Ancient Monuments

History on the Ground

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Wayside cross-head in Phillack churchyard, south west of the church

A Scheduled Monument in Hayle, Cornwall

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Latitude: 50.1955 / 50°11'43"N

Longitude: -5.4128 / 5°24'45"W

OS Eastings: 156525.236519

OS Northings: 38409.656714

OS Grid: SW565384

Mapcode National: GBR FX05.9FJ

Mapcode Global: VH12N.4BBY

Entry Name: Wayside cross-head in Phillack churchyard, south west of the church

Scheduled Date: 24 September 1997

Source: Historic England

Source ID: 1016154

English Heritage Legacy ID: 30418

County: Cornwall

Civil Parish: Hayle

Built-Up Area: Hayle

Traditional County: Cornwall

Lieutenancy Area (Ceremonial County): Cornwall

Church of England Parish: Phillack

Church of England Diocese: Truro


The monument includes a medieval wayside cross-head situated to the south west
of the church in Phillack churchyard on the north coast of west Cornwall.
The wayside cross-head survives as a round, `wheel' head of granite, its upper
shaft visible at the neck, but the lower 0.4m of the shaft buried in the
ground. The overall height of the monument above ground is 0.4m. The principle
faces are orientated north east-south west. The head measures 0.33m wide and
is 0.27m thick. The north east face bears a relief equal limbed cross with
splayed ends to the limbs; the south east side of the head is fractured,
truncating the side limb on this side. The south west face is plain. In 1981
this cross was leaning against the church tower. By October 1984 it was buried
up to its neck in soil, in its present location. The height of the cross
before being put into the ground was 0.80m; now only the upper 0.4m is
The granite steps to the north west of the cross and the granite kerbed and
cobbled surface of the footpath to the north east, where they fall within the
cross's protective margin, are excluded from the scheduling, although the
ground beneath these features is included.

The site of the monument is shown on the attached map extract.
It includes a 2 metre boundary around the archaeological features,
considered to be essential for the monument's support and preservation.

Source: Historic England

Reasons for Scheduling

Wayside crosses are one of several types of Christian cross erected during the
medieval period, mostly from the 9th to 15th centuries AD. In addition to
serving the function of reiterating and reinforcing the Christian faith
amongst those who passed the cross and of reassuring the traveller, wayside
crosses often fulfilled a role as waymarkers, especially in difficult and
otherwise unmarked terrain. The crosses might be on regularly used routes
linking ordinary settlements or on routes having a more specifically religious
function, including those providing access to religious sites for parishioners
and funeral processions, or marking long-distance routes frequented on
Over 350 wayside crosses are known nationally, concentrated in south west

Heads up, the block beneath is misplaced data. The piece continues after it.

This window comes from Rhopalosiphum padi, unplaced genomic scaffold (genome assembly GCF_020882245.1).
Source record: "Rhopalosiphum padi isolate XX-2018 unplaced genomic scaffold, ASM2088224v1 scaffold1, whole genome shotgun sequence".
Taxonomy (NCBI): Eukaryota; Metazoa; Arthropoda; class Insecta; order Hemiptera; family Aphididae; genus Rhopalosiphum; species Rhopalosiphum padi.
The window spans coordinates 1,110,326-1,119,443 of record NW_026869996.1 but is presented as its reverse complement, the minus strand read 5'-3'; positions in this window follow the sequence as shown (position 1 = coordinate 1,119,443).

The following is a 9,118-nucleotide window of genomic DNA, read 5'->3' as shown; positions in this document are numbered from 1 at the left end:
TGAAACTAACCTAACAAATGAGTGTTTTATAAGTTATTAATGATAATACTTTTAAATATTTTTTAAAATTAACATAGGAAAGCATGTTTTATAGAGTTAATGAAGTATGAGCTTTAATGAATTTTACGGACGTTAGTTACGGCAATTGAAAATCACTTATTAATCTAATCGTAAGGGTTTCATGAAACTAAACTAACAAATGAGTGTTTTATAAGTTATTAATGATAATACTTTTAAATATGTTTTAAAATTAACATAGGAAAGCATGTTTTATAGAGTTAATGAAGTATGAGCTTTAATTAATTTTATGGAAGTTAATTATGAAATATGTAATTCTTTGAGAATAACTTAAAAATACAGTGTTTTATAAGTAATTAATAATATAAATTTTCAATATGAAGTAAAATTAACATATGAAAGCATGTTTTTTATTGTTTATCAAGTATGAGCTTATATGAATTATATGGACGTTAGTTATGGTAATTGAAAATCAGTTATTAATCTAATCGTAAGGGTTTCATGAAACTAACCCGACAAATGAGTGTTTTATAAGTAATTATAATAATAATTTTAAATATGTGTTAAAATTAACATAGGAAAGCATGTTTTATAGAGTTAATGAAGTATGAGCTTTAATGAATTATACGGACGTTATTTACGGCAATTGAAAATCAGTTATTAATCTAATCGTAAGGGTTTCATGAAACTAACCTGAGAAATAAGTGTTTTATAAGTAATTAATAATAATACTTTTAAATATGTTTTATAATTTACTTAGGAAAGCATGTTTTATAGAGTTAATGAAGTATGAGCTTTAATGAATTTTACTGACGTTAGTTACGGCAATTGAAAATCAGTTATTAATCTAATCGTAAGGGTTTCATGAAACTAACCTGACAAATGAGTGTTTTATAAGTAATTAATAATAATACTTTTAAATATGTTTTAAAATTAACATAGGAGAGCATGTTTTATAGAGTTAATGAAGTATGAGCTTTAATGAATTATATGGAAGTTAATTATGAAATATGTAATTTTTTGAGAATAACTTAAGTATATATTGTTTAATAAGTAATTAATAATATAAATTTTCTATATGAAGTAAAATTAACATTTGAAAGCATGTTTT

England throughout Cornwall and on Dartmoor where they form the commonest type
of stone cross. A small group also occurs on the North York Moors. Relatively
few examples have been recorded elsewhere and these are generally confined to
remote moorland locations.
Outside Cornwall almost all wayside crosses take the form of a `Latin' cross,
in which the cross-head itself is shaped within the projecting arms of an
unenclosed cross. In Cornwall wayside crosses vary considerably in form and
decoration. The commonest type includes a round, or `wheel', head on the faces
of which various forms of cross or related designs were carved in relief or
incised, the spaces between the cross arms possibly pierced. The design was
sometimes supplemented with a relief figure of Christ and the shaft might bear
decorative panels and motifs. Less common forms in Cornwall include the
`Latin' cross and, much rarer, the simple slab with a low relief cross on both
faces. Rare examples of wheel-head and slab-form crosses also occur within the
North York Moors group. Most wayside crosses have either a simple socketed
base or show no evidence for a separate base at all.
Wayside crosses contribute significantly to our understanding of medieval
religious customs and sculptural traditions and to our knowledge of medieval
routeways and settlement patterns. All wayside crosses which survive as earth-
fast monuments, except those which are extremely damaged and removed from
their original locations, are considered worthy of protection.

This wayside cross-head has survived well and is a good example of a `wheel'
headed cross. Its re-erection in the churchyard at Phillack illustrates well
the changing attitudes to religion and their impact on the local landscape
since the Reformation period.

Source: Historic England


Books and journals
Langdon, A G, Old Cornish Crosses, (1896)
Title: 1:25000 Ordnance Survey Map; SW 33/43/part 53; Pathfinder 1364
Source Date: 1989

Source: Historic England

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